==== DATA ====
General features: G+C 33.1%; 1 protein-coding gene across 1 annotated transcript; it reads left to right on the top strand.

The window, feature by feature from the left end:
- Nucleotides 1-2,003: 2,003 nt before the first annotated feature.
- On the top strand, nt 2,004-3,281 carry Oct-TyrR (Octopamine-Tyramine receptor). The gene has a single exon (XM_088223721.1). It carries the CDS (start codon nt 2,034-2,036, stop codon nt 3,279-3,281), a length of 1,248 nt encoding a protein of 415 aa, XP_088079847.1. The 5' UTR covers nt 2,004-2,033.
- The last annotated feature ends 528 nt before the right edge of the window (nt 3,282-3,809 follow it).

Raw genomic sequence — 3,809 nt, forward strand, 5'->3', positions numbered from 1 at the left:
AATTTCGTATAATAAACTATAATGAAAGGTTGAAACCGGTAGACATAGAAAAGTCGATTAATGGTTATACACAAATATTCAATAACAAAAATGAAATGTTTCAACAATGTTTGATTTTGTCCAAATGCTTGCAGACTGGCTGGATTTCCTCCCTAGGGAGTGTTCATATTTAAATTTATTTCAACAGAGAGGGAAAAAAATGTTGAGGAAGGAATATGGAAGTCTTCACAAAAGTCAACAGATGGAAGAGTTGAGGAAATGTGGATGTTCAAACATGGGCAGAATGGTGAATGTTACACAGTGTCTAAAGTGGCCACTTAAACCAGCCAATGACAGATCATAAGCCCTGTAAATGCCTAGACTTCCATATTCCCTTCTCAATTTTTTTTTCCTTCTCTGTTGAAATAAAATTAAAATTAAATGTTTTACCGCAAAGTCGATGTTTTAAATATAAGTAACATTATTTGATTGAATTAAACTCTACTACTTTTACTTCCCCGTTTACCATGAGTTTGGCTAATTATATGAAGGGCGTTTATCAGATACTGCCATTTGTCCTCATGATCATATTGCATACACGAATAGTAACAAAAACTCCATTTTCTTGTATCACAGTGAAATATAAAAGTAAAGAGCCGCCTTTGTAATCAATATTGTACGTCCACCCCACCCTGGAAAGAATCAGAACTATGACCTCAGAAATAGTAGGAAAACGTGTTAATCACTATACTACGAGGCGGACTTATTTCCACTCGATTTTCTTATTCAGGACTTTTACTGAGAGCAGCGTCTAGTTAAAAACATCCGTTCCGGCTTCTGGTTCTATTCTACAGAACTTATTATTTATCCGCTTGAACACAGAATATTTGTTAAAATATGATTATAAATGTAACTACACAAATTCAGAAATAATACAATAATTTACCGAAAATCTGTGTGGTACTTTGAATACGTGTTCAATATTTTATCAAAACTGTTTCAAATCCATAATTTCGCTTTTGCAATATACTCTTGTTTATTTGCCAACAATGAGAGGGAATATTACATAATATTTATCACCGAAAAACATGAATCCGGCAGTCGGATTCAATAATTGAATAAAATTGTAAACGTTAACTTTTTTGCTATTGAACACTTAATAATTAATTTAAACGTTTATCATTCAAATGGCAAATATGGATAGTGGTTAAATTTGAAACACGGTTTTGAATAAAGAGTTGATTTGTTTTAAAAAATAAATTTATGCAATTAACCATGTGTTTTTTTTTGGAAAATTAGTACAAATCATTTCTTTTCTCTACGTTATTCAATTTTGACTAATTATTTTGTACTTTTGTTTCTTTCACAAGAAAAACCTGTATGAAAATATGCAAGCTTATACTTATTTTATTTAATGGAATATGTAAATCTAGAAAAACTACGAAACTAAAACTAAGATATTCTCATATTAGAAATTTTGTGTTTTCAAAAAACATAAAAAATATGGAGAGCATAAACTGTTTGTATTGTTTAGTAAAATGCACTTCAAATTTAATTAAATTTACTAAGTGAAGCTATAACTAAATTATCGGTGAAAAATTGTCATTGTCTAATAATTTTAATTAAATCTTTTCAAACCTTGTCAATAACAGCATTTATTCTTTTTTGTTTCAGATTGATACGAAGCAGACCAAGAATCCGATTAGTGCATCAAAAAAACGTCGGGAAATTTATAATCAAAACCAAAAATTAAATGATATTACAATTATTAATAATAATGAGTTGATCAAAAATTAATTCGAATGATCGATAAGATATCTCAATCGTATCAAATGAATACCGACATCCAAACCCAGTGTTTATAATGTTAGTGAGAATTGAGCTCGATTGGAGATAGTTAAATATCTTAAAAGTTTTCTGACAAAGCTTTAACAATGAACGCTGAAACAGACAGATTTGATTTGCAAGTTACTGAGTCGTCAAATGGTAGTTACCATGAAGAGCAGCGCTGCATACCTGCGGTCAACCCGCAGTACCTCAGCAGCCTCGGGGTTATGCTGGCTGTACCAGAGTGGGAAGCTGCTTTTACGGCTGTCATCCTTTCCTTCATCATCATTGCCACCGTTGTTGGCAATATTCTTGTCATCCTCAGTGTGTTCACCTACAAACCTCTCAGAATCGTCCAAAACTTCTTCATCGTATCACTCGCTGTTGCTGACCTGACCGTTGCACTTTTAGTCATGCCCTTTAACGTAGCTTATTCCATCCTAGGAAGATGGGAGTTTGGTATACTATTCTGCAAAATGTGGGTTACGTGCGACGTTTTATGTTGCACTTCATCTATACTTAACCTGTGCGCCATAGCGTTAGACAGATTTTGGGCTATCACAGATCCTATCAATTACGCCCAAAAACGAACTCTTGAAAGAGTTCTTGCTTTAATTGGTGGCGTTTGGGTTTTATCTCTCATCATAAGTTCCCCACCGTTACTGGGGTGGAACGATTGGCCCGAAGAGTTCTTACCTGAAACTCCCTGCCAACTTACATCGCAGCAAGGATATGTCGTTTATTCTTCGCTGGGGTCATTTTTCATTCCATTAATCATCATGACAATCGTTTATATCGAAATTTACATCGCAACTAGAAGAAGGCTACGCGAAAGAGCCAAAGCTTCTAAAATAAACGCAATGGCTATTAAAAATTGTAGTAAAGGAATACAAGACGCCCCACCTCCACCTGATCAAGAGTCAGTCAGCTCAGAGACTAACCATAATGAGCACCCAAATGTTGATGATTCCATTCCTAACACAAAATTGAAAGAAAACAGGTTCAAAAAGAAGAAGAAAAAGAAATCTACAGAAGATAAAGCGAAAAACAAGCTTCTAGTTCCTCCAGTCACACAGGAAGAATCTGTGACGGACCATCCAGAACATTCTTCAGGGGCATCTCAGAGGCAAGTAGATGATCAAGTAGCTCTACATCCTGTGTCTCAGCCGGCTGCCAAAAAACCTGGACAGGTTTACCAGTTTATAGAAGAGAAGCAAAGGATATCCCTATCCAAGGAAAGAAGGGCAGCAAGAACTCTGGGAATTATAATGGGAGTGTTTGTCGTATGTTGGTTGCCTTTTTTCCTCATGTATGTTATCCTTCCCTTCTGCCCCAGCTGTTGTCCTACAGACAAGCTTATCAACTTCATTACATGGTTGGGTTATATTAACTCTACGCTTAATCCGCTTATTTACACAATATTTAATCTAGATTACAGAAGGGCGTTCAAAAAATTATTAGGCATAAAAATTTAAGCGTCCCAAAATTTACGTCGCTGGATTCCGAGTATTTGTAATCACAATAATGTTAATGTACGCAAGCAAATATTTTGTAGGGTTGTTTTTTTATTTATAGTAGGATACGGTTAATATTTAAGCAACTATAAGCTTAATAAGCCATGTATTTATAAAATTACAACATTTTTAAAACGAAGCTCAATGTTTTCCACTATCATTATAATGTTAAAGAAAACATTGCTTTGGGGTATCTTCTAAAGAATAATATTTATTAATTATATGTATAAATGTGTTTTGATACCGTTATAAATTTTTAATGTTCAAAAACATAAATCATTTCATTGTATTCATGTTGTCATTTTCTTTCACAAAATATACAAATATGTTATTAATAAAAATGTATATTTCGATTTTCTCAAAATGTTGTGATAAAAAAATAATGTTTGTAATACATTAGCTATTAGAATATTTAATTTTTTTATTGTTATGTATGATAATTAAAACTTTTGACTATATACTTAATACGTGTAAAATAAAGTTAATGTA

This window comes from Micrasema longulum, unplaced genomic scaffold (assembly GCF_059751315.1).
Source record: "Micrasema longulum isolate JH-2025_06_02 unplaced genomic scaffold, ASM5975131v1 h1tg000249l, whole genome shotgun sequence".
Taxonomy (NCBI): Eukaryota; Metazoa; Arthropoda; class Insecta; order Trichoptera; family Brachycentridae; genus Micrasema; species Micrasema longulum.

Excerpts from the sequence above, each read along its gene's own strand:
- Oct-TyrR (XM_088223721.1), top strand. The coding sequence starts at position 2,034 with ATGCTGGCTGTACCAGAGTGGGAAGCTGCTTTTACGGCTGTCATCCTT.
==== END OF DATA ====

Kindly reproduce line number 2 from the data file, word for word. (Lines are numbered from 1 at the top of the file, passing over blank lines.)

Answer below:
The window, feature by feature from the left end: